Self harming is common amongst school pupils anxious about their sexual orientation, according to a study.

Research carried out by the Samaritans, the Centre for Suicide Research at the University of Oxford and the University of Bath found that girls are four times more likely to have engaged in deliberate self-harm compared to boys, with worries about sexual orientation being one of the contributing factors.

The survey of 6000 pupils aged 15 and 16 found that 11 per cent of girls and 3 per cent of boys reported that they had self-harmed within the last year.

For both sexes there was an incremental increase in deliberate self-harm with increased consumption of cigarettes or alcohol, and all categories of drug use.

Self-harm was more common in pupils who had been bullied and was strongly associated with physical and sexual abuse in both sexes.

Approximately 3% of the children admitted having worries about their sexual orientation, the research said: “Females who were worried about their sexual orientation were four times more likely than females without such worries to report deliberate self-harm and males with such worries were more than twice as likely as other males to report deliberate self-harm.

“In neither gender, however, was an independent association with

deliberate self-harm found. This may well reflect the relatively low rate of reporting of these concerns.”

Previous estimates for the amount self-harm in the country were based on the 25,000 “presentations” at hospitals in England and Wales each year that are the result of deliberate self-poisoning or self-injury amongst teenagers.

However, this research found that only 13 per cent of self-harming incidents reported by the pupils had resulted in a hospital visit.

Although self-poisoning is the most common form of self-harm reported in hospitals, the study revealed that self-cutting was the more prevalent (64.5 per cent), followed by self-poisoning through overdose (31 per cent).

Karen Rodham from the Department of Psychology at the University of Bath is co-author of the study, she said: “The study shows that deliberate self-harm is common amongst teenagers in England, especially in girls who are four times more likely to self-harm than boys.

“Until now, most studies of deliberate self-harm in adolescents in the UK have been based on the cases that reach hospital.

“We have found that the true extent of self-harm in England is significantly wider than that.”

Professor Keith Hawton from the Centre for Suicide Research at the University of Oxford, who directed the project, said: “This study provides more information about why young people engage in deliberate self-harm and helps us to recognise those at risk, to develop explanatory models and to design effective prevention programmes.

“In many cases, self-harming behaviour represents a transient period of distress, but for others it is an important indicator of mental health problems and a risk of suicide.

“It is important that we develop effective school-based initiatives that help tackle what has become a most pressing health issue for teenagers.”

The research has been published in a new book, By Their Own Young Hand, which includes practical advice for teachers on how to detect young people at risk – based on the evidence collected by the academics.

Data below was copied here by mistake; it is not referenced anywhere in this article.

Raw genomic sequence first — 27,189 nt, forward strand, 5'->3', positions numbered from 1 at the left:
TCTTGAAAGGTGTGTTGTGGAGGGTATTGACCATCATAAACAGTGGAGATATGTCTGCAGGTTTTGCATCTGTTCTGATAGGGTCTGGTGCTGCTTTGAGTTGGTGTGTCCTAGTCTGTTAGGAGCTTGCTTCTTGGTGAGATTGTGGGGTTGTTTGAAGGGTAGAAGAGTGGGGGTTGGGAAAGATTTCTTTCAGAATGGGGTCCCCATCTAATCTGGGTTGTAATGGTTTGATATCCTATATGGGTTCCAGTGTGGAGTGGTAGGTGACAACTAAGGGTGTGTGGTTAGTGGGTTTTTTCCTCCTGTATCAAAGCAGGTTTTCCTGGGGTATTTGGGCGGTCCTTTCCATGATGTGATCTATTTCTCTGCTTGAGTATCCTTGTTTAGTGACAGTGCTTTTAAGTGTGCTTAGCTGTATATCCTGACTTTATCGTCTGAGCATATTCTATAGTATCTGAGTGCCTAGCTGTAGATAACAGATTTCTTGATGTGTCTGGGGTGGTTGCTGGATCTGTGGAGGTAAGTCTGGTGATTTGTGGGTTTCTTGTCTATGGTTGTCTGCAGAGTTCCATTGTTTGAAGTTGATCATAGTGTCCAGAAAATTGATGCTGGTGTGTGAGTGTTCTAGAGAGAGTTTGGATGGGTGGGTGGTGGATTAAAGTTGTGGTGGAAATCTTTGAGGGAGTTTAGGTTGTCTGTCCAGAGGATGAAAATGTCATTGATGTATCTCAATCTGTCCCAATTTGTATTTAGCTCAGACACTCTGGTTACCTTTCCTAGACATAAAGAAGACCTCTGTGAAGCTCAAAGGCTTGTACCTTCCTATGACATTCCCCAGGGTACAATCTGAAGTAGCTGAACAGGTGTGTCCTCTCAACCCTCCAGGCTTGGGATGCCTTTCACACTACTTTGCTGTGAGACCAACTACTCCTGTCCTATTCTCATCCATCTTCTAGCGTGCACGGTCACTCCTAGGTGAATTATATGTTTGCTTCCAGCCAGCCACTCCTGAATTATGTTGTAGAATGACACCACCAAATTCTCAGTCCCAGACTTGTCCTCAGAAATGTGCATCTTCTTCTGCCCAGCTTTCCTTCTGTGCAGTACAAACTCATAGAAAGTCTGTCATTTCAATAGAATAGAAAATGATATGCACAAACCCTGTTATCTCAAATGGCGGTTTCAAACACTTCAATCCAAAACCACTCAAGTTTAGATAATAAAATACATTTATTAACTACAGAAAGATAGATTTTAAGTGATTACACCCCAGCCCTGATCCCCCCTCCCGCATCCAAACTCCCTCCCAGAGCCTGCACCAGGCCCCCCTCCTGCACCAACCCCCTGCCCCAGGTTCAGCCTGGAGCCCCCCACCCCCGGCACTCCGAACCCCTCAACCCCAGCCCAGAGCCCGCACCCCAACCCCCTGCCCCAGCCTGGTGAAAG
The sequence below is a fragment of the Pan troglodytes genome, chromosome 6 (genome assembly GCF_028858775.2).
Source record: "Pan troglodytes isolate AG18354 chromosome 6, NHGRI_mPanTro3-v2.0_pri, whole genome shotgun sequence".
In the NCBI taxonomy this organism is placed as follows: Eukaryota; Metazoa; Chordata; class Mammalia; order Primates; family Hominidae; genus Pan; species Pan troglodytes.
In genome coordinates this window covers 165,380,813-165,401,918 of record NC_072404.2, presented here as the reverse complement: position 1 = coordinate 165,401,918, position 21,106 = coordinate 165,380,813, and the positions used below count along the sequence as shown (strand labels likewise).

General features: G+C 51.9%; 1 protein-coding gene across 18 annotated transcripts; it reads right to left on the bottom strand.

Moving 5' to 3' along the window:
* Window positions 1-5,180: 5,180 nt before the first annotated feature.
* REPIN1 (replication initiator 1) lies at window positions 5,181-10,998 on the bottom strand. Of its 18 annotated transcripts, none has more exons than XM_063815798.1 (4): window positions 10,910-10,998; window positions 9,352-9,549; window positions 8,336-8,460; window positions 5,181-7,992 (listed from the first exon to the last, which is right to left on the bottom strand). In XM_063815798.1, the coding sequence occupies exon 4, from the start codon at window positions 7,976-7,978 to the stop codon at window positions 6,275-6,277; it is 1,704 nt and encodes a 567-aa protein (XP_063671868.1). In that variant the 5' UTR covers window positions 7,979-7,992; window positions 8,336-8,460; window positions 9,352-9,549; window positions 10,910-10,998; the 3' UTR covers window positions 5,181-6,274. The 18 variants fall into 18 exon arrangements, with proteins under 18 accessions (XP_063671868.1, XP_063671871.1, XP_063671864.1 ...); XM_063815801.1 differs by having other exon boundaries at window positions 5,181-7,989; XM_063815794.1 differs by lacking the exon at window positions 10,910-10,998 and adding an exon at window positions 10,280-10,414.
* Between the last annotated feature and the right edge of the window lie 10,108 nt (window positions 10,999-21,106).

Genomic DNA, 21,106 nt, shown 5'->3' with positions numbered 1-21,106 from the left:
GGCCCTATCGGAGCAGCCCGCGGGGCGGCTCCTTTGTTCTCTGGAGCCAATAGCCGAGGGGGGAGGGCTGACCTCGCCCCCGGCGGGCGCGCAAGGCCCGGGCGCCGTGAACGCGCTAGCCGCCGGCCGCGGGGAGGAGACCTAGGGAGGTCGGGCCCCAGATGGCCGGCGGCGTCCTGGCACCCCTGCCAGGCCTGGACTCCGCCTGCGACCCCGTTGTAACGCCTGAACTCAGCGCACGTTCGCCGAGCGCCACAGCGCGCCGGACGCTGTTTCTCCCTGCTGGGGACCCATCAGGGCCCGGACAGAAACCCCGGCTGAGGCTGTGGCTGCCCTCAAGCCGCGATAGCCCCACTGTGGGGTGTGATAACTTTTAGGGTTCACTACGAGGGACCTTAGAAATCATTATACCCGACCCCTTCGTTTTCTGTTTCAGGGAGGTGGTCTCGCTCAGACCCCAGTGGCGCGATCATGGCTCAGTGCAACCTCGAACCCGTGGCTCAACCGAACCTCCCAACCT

The book also suggests advice on coping with the aftermath of self-harm or attempted suicide in schools, and advice on designing training courses for teachers.

The research took place in 41 schools in Oxfordshire, Northamptonshire and Birmingham in 2000 and 2001.

Pupils were asked to complete a 30 minute questionnaire which explored issues surrounding self-harm and suicidal thinking – together with other personal factors such as depression, anxiety, impulsivity and self-esteem.

Those who reported self-harm were asked to provide a description of the act, its motivation and its consequences.

“The reasons why boys and girls decide to self-harm are varied but the most frequent motive expressed by both males and females was as a means of coping with distress,” said Dr Rodham.

The vast majority of pupils said that their friends were the people they felt that they could talk to about things that bothered them and those who had self-harmed most often turned to their friends.

“This responsibility places a great burden on adolescents to support their peers, yet most adolescents have not in any way been coached in how best to do this,” said Professor Hawton.

“Attention to this aspect of support for adolescents should be an essential part of mental health education in schools, and it is great to see the development of the wellness programmes currently being tried in some schools.

“Whilst effort to encourage adolescents to seek help through friends, family, help lines and clinical services are very relevant, prevention should be focused on reducing the problems that lead to thoughts of self-harm.

“This is where school-based initiatives can make the most important contribution to this important aspect of mental health.”

Ben Summerskill, chief executive of gay charity Stonewall, told PinkNews.co.uk: “We know that anecdotally self-harming is much more widespread than is often acknowledged. Children who are bullied are more likely to self-harm and this means that those who are lesbian or gay are at high risk. Stonewall’s current survey for school pupils is one attempt to start creating a body of evidence of the extent to which these often hidden incidents are happening.”